Questioner

Densities and stuff.

Brandon Sanderson

Yeah. But yeah. Because there's no tectonic activity on Roshar, so.

Questioner

Just the buildup of crem over time slowly covers things.

Brandon Sanderson

Mmhmm.

General Reddit 2016 ()
#159 Copy

[joke about Birds=Chickens on Roshar]

Brandon Sanderson

See also: Eastern Rosharans using the word "Wine" for a variety of types of alcohol, when only rare imports from Shinovar actually come from a grape, and naming animals things like "hound" when they only vaguely resemble a creature from Shinovar. (Or the term silk, which is harvested from plants that float in the ocean. Or using the word 'cremling' for any kind of small crustacean or insect, which is a linguistic expansion of the word over the centuries, when there used to be two distinct terms for them.)

Vorin languages, in particular, lend themselves to this kind of simplification of terms.

Oathbringer Houston signing ()
#161 Copy

Questioner

How much is a stone-weight on Roshar?

Brandon Sanderson

Uh... that is actually a question for Peter. I actually, often, will just write in brackets "this much," and he comes up with the weights and measures, because I can never be consistent in my first drafts. So, yeah, you ask Peter, he can get that for you. I do the same thing with spheres, right? I'm like, "This costs roughly 100 bucks in our world," and he'll go "All right, fine" and go look up all the things. I used to keep it all in the first book, but since then I just let him do it.

DrogaKrolow.pl interview ()
#163 Copy

DrogaKrolow

How many more secret societies are on Roshar? What-- More of them?

Brandon Sanderson

There are a few but most of the ones you haven't found out about are either in countries you haven't gone to and spent much time with or they are offworld societies that are involved in Roshar. You know most of them.

Words of Radiance Washington, DC signing ()
#164 Copy

Rybal (paraphrased)

How did you come up with the geography on Roshar?

Brandon Sanderson (paraphrased)

The geography on Roshar was developed as a natural outgrowth of the highstorm, which was the first concept for Roshar, which was inspired by the storm of Jupiter, which was me wanting to tell a story about a world with a continual magical storm. And then I built the ecology and all of these things up from that. Roshar had to grow up--I had to find a mechanism by which stone was deposited by rain, because I felt that the constant weathering over that long of a time would leave no continents. So the crem was my kind of scientific-with-one-foot-in-magic hack on keeping the continent. So the continent does drift. They don't have plate tectonics. The continent actually moves as it gets weathered on the east and gets pushed that direction over millennia of time.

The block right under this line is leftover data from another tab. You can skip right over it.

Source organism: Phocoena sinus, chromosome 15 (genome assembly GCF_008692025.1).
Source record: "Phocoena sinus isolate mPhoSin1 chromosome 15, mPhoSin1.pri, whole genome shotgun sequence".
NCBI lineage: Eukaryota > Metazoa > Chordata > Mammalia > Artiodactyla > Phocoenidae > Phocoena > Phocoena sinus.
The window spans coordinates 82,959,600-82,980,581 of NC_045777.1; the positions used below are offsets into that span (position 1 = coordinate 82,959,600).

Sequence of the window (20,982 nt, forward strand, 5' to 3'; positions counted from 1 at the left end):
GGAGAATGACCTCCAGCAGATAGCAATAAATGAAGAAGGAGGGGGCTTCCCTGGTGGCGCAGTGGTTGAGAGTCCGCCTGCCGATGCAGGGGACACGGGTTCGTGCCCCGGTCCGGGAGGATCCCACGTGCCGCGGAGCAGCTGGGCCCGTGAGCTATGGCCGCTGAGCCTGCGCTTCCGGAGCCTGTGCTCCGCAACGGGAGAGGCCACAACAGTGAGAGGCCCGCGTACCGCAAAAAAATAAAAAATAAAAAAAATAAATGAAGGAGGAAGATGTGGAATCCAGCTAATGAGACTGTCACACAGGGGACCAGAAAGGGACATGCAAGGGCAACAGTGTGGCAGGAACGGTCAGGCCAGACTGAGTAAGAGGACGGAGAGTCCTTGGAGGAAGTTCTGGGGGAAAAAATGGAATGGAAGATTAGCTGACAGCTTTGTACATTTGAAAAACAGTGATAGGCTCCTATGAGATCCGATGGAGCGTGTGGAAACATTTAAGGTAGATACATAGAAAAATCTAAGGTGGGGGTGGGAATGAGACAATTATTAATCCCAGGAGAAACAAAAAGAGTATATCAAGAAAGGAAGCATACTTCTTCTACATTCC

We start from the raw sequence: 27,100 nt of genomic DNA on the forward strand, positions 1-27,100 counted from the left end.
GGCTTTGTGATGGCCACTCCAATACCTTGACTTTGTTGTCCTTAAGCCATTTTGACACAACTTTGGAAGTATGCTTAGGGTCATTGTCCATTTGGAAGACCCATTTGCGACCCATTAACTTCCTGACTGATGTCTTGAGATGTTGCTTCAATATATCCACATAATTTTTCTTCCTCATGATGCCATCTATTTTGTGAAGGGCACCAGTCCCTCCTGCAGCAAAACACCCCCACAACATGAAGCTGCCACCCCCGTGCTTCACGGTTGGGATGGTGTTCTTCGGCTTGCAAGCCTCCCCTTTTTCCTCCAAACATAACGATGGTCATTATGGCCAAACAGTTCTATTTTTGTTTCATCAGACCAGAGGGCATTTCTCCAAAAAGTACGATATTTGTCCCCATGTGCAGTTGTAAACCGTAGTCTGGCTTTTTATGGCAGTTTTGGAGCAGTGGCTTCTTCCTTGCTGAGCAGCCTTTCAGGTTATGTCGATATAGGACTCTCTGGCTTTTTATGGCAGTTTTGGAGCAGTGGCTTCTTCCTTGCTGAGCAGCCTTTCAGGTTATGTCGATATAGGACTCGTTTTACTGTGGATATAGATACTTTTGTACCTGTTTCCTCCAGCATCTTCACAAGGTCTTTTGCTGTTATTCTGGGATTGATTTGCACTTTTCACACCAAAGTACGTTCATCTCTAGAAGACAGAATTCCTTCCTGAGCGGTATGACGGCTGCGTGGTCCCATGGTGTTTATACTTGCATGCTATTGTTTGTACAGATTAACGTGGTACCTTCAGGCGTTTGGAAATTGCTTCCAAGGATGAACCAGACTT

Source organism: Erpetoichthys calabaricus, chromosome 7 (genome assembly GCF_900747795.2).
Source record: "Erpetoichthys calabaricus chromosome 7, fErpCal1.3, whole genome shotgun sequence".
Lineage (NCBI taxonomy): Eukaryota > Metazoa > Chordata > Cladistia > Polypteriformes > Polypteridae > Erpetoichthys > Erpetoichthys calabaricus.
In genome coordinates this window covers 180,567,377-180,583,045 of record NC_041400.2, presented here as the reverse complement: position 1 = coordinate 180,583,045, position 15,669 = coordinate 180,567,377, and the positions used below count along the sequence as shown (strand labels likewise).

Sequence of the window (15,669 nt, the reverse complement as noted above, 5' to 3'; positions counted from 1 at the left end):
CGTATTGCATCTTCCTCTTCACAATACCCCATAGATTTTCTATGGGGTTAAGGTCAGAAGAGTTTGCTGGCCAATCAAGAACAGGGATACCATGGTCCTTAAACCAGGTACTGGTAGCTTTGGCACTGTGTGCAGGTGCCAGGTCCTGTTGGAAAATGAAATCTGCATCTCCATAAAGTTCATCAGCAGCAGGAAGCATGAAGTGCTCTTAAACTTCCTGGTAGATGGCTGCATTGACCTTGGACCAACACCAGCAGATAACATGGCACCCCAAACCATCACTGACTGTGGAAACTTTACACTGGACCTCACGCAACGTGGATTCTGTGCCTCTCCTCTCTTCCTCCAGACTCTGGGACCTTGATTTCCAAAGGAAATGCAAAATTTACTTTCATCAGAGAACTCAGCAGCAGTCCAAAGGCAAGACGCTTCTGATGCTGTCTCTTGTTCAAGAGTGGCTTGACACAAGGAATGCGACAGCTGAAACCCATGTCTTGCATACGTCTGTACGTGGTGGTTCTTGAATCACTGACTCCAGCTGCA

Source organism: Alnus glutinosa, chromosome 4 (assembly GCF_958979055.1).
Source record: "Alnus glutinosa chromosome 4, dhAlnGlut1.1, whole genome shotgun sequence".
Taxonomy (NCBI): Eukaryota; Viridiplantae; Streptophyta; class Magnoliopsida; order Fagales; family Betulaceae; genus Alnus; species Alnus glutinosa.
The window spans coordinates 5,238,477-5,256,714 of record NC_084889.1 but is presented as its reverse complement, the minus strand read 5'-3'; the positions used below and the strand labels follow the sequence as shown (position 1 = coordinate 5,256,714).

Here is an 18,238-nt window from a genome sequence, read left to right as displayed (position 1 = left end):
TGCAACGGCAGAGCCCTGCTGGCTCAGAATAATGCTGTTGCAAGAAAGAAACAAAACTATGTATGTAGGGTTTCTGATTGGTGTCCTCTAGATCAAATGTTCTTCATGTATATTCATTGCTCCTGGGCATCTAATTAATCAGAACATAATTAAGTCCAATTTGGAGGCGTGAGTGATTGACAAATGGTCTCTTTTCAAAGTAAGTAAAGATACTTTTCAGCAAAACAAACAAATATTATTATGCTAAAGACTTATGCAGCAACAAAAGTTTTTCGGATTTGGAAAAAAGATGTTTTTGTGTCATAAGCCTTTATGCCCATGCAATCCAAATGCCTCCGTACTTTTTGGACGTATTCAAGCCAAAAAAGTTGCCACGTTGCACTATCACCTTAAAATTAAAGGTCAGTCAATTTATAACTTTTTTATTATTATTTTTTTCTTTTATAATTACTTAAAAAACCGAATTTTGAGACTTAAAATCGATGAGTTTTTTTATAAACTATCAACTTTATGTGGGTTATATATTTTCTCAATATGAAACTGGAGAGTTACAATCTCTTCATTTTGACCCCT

/r/fantasy AMA 2017 ()
#165 Copy

Bradtholomew

What is the origin of the name Kaladin?

My wife and I recently had our first child and that's what we named him. Just curious if there's any story behind the name.

Brandon Sanderson

I use Arabic in some of the creation of Alethi names, and Kaled (or Khaled) was the root I started playing with to come up with a new name for Kaladin, as I didn't like the one I'd used in 2002. I'd already designed Kalak after this, the Herald, and wanted a common name version of this.

When I arrived at Kaladin, it sounded right to me--likely because of the similarity to Paladin, as others noted below.

Dragonsandman

So if Kaladin's name is derived from Khaled, is it fair to assume that the Alethi language sounds similar to Arabic?

Brandon Sanderson

Alethi has some Hebrew to it too. I used Semitic language roots for the Dawnchant, which had a huge influence on Rosharan languages. While there are a few oddballs rules, and some linguistics that stand on their own, both major language groups on Roshar (the Azish family and the Vorin family) would probably sound very Arabic to you.

For example, the Alethi Kh is a voiceless velar fricative. The Azish kk or q sound is a voiceless uvular, sometimes stop, sometimes an affricate. Sometimes a uvular ejective.

No, I can't make those sounds on demand. Peter can, though. It's helpful to have a linguist on my team.

Shin is its own language, as is Iriali.

BeskarKomrk

What can't Peter do? He seems to be an expert on everything!

Brandon Sanderson

He is amazing. But, in this case, he was a linguistics major in college. So there's a little extra amazingness from him in these areas.

MisCon 2018 ()
#167 Copy

Jess

Do Rosharans store their gemstones in spheres in imitation or inspiration of the spheres in [Shadesmar]?

Brandon Sanderson

No, they don't. There is a relationship there, but that's not what caused it.

Orem signing 2014 ()
#169 Copy

mail-mi (paraphrased)

Shouldn't the rest of Roshar be more Earth-like, more Shinovar-like, kind of, with Cultivation on Roshar?

Brandon Sanderson (paraphrased)

Um, you are mistakenly assuming that Cultivation means Earth-like flora and fauna. Roshar is very bountiful, and, um, like it's not a barren land. Um, Roshar is very, um...

zas678 (paraphrased)

Thriving?

Brandon Sanderson (paraphrased)

It's thriving. Yeah, it just has a different ecology. Um, you're mistakenly assuming that our ecology is the only sort that can be bountiful.

General Reddit 2016 ()
#170 Copy

signspace13

I think wines in Stormlight are more similar to fermented juice than alcoholic beverages, the word wine is just the closest thing in English to whatever they are saying in Alethi.

nucleomancer

I guess you're right. With all the storms, I don't think they can grow grapevines.

Just like the word 'chicken' seems to be used where we would use 'bird'. :)

Brandon Sanderson

This is correct; these are both several examples of linguistic broadening and semantic change in Vorin languages.